Posterior capsule opacification : An experimental study in vitro and in vivo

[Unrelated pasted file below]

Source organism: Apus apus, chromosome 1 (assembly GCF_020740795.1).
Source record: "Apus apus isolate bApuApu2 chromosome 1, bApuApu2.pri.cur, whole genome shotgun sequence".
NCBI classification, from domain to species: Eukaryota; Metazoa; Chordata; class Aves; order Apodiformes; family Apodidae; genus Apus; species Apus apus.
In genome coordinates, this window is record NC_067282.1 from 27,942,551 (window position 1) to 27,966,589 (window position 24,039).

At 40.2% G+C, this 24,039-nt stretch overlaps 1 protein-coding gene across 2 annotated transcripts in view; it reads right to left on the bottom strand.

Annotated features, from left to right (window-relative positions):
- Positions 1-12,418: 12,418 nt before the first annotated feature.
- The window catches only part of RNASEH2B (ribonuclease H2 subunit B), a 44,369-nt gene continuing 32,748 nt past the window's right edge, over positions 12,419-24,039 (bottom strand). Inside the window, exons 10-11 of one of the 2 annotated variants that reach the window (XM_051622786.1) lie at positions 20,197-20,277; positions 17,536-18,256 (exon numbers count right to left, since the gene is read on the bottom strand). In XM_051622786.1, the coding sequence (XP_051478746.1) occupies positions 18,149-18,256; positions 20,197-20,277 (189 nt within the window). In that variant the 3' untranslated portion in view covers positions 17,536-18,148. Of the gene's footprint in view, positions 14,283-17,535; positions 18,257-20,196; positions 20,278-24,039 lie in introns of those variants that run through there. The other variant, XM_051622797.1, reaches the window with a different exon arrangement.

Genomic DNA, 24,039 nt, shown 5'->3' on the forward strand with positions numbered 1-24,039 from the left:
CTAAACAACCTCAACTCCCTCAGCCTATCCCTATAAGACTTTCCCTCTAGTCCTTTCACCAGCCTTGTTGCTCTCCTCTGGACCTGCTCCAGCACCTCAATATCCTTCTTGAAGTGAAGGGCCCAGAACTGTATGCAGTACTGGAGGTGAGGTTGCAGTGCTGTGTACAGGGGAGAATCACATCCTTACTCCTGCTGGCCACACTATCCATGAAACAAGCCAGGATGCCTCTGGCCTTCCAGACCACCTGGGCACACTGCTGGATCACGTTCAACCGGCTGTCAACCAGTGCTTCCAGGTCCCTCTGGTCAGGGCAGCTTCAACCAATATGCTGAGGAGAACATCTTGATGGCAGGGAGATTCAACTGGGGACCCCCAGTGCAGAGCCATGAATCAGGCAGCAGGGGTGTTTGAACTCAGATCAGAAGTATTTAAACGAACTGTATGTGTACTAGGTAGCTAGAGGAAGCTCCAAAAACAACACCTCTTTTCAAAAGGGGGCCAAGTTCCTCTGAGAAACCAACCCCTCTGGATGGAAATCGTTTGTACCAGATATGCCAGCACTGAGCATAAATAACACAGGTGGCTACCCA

Abstract: The clinical and economic significance of posterior capsule opacification (PCO) makes it an important public health problem. A better understanding of the pathogenesis in order to reduce/prevent PCO is needed. For this purpose an experimental model in the rabbit was used and further developed in thisthesis. The model involves experimental cataract surgery and analysis of aqueous humor (AqH) inflammatory cells and mediators as well as growth factors and analysis of the after cataract weight, cell content and extracellular matrix content. Further, rabbit lens epithelial cells (LECs) were isolated andcultured in vitro. Using these cells the activity of proliferative factors in AqH after cataract surgery was analyzed at different time points after anti-inflammatory treatment and after the use of different surgical techniques. The same components that are reported to exist in human PCO, e.g. inflammation,cell proliferation, fibrosis and extracellular matrix production, have in this thesis also been shown to be components of PCO in the rabbit.No effect of anti-inflammatory treatments was observed on either AqH proliferative effect or after-cataract development despite a reduction in the early postoperative inflammatory response, as measured by AqH leukocytes, prostaglandin E2 (PGE2) and protein leakage. The AqH LEC proliferativeactivity as well as the AqH concentration of basic fibroblast growth factor (bFGF) increased after cataract surgery and the inhibitory transforming growth factor-β (TGF-β) decreased. Further, it was shown that both the early inflammatory response and LEC proliferation are to a great extent caused by the incision in the cornea during cataract surgery and no differences were found between the two surgical techniques, extracapsular cataract extraction and phacoemulsification.It is concluded that the rabbit model reflects human PCO development and is relevant for studying the pathogenesis of this postoperative complication. Furthermore, it is strongly suggested that reduction of the early postoperative inflammatory response does not reduce the development of PCO.Rather the corneal wound healing process and/or the release of growth factors seem to be important for this postoperative complication.

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